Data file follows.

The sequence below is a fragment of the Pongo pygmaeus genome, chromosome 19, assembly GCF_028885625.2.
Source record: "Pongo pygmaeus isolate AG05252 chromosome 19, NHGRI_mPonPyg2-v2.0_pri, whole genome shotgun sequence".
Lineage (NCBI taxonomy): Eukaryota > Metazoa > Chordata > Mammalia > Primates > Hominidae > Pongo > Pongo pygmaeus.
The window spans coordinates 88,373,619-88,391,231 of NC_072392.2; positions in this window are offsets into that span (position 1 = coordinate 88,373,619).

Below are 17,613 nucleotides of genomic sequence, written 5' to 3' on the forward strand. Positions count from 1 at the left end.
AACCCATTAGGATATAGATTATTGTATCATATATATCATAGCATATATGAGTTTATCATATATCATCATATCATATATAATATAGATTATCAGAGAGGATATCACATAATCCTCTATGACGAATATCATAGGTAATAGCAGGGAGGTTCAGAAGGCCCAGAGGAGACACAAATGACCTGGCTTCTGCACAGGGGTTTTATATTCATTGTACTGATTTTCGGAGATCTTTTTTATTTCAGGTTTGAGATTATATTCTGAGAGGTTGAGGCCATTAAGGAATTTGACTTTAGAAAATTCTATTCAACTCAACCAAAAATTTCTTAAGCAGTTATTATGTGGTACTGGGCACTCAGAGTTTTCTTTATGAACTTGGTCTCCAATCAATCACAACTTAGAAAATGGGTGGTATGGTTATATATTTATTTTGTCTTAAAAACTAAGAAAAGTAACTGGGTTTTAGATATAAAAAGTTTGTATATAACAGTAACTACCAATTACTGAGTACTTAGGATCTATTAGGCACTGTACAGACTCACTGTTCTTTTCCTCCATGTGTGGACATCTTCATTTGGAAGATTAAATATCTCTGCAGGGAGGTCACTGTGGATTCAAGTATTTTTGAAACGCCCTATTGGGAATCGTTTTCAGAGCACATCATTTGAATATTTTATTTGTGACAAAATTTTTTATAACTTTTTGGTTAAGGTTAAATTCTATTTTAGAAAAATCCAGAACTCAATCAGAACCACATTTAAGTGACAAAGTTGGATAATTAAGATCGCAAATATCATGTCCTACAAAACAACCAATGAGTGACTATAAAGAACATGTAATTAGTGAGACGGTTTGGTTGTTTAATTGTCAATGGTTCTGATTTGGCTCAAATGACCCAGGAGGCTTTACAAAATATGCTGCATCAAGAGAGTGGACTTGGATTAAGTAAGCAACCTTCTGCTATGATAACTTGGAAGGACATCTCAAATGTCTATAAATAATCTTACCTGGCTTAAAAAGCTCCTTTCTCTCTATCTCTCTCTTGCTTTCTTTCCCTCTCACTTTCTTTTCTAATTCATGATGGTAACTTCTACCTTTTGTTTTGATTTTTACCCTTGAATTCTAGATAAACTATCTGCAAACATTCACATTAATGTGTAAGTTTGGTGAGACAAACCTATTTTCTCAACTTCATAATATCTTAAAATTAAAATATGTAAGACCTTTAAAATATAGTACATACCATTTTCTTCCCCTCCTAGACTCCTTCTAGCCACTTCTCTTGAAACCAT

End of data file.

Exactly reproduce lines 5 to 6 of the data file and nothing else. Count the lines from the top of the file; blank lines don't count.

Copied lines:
Below are 17,613 nucleotides of genomic sequence, written 5' to 3' on the forward strand. Positions count from 1 at the left end.
AACCCATTAGGATATAGATTATTGTATCATATATATCATAGCATATATGAGTTTATCATATATCATCATATCATATATAATATAGATTATCAGAGAGGATATCACATAATCCTCTATGACGAATATCATAGGTAATAGCAGGGAGGTTCAGAAGGCCCAGAGGAGACACAAATGACCTGGCTTCTGCACAGGGGTTTTATATTCATTGTACTGATTTTCGGAGATCTTTTTTATTTCAGGTTTGAGATTATATTCTGAGAGGTTGAGGCCATTAAGGAATTTGACTTTAGAAAATTCTATTCAACTCAACCAAAAATTTCTTAAGCAGTTATTATGTGGTACTGGGCACTCAGAGTTTTCTTTATGAACTTGGTCTCCAATCAATCACAACTTAGAAAATGGGTGGTATGGTTATATATTTATTTTGTCTTAAAAACTAAGAAAAGTAACTGGGTTTTAGATATAAAAAGTTTGTATATAACAGTAACTACCAATTACTGAGTACTTAGGATCTATTAGGCACTGTACAGACTCACTGTTCTTTTCCTCCATGTGTGGACATCTTCATTTGGAAGATTAAATATCTCTGCAGGGAGGTCACTGTGGATTCAAGTATTTTTGAAACGCCCTATTGGGAATCGTTTTCAGAGCACATCATTTGAATATTTTATTTGTGACAAAATTTTTTATAACTTTTTGGTTAAGGTTAAATTCTATTTTAGAAAAATCCAGAACTCAATCAGAACCACATTTAAGTGACAAAGTTGGATAATTAAGATCGCAAATATCATGTCCTACAAAACAACCAATGAGTGACTATAAAGAACATGTAATTAGTGAGACGGTTTGGTTGTTTAATTGTCAATGGTTCTGATTTGGCTCAAATGACCCAGGAGGCTTTACAAAATATGCTGCATCAAGAGAGTGGACTTGGATTAAGTAAGCAACCTTCTGCTATGATAACTTGGAAGGACATCTCAAATGTCTATAAATAATCTTACCTGGCTTAAAAAGCTCCTTTCTCTCTATCTCTCTCTTGCTTTCTTTCCCTCTCACTTTCTTTTCTAATTCATGATGGTAACTTCTACCTTTTGTTTTGATTTTTACCCTTGAATTCTAGATAAACTATCTGCAAACATTCACATTAATGTGTAAGTTTGGTGAGACAAACCTATTTTCTCAACTTCATAATATCTTAAAATTAAAATATGTAAGACCTTTAAAATATAGTACATACCATTTTCTTCCCCTCCTAGACTCCTTCTAGCCACTTCTCTTGAAACCAT